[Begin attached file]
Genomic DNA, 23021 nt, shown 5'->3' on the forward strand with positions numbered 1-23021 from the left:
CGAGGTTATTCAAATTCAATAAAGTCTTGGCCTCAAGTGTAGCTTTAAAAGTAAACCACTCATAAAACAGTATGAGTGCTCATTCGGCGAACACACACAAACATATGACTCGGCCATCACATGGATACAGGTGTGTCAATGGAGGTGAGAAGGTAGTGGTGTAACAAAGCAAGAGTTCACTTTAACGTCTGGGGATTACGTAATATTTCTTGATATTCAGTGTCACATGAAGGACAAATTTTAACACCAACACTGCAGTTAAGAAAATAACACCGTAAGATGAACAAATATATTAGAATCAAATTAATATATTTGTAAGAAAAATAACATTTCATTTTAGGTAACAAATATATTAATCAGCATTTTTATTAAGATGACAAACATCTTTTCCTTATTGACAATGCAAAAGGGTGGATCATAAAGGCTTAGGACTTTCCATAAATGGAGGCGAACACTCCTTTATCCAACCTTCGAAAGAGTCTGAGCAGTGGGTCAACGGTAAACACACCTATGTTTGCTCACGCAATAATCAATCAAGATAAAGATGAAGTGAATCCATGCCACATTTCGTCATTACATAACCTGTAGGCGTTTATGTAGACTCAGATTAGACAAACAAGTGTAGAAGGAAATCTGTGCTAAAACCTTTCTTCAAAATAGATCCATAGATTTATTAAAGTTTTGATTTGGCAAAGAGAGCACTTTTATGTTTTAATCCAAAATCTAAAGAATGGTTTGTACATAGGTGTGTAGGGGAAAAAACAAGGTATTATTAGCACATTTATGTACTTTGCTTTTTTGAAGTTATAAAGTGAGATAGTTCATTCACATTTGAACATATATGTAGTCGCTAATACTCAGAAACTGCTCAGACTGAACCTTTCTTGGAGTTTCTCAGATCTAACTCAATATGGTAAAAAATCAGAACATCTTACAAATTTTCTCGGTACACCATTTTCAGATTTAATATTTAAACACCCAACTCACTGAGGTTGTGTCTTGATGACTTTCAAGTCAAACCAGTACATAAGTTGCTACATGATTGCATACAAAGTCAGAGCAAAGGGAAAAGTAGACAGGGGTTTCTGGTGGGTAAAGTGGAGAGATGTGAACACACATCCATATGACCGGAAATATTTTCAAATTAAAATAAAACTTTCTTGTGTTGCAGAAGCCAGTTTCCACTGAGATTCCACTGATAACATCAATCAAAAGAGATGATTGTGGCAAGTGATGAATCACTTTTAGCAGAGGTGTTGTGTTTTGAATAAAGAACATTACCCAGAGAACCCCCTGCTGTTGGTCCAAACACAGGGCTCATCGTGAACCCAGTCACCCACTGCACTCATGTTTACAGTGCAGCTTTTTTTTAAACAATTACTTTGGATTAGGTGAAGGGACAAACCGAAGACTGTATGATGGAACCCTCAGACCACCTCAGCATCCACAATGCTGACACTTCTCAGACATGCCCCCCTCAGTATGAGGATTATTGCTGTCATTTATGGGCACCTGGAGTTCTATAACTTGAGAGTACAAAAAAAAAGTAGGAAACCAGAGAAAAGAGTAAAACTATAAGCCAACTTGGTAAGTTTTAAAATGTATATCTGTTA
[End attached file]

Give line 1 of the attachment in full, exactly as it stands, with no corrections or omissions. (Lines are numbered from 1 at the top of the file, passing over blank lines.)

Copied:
Genomic DNA, 23021 nt, shown 5'->3' on the forward strand with positions numbered 1-23021 from the left: